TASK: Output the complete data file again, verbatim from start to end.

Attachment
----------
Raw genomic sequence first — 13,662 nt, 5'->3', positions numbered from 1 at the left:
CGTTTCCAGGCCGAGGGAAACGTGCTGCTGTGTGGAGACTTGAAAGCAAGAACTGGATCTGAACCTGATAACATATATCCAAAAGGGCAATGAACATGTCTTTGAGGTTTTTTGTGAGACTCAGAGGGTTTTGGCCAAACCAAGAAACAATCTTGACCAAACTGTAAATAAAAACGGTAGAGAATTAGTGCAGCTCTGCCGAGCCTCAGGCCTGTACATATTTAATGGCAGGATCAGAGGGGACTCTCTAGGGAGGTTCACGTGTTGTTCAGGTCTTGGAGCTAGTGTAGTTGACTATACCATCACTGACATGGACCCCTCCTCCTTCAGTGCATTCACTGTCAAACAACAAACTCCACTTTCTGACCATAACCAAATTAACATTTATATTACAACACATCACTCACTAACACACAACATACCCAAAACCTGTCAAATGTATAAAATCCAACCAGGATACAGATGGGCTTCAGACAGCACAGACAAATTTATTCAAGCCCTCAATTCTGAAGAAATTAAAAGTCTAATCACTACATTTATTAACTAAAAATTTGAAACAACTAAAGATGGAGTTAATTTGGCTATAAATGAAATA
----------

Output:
Raw genomic sequence first — 13,662 nt, 5'->3', positions numbered from 1 at the left:
CGTTTCCAGGCCGAGGGAAACGTGCTGCTGTGTGGAGACTTGAAAGCAAGAACTGGATCTGAACCTGATAACATATATCCAAAAGGGCAATGAACATGTCTTTGAGGTTTTTTGTGAGACTCAGAGGGTTTTGGCCAAACCAAGAAACAATCTTGACCAAACTGTAAATAAAAACGGTAGAGAATTAGTGCAGCTCTGCCGAGCCTCAGGCCTGTACATATTTAATGGCAGGATCAGAGGGGACTCTCTAGGGAGGTTCACGTGTTGTTCAGGTCTTGGAGCTAGTGTAGTTGACTATACCATCACTGACATGGACCCCTCCTCCTTCAGTGCATTCACTGTCAAACAACAAACTCCACTTTCTGACCATAACCAAATTAACATTTATATTACAACACATCACTCACTAACACACAACATACCCAAAACCTGTCAAATGTATAAAATCCAACCAGGATACAGATGGGCTTCAGACAGCACAGACAAATTTATTCAAGCCCTCAATTCTGAAGAAATTAAAAGTCTAATCACTACATTTATTAACTAAAAATTTGAAACAACTAAAGATGGAGTTAATTTGGCTATAAATGAAATA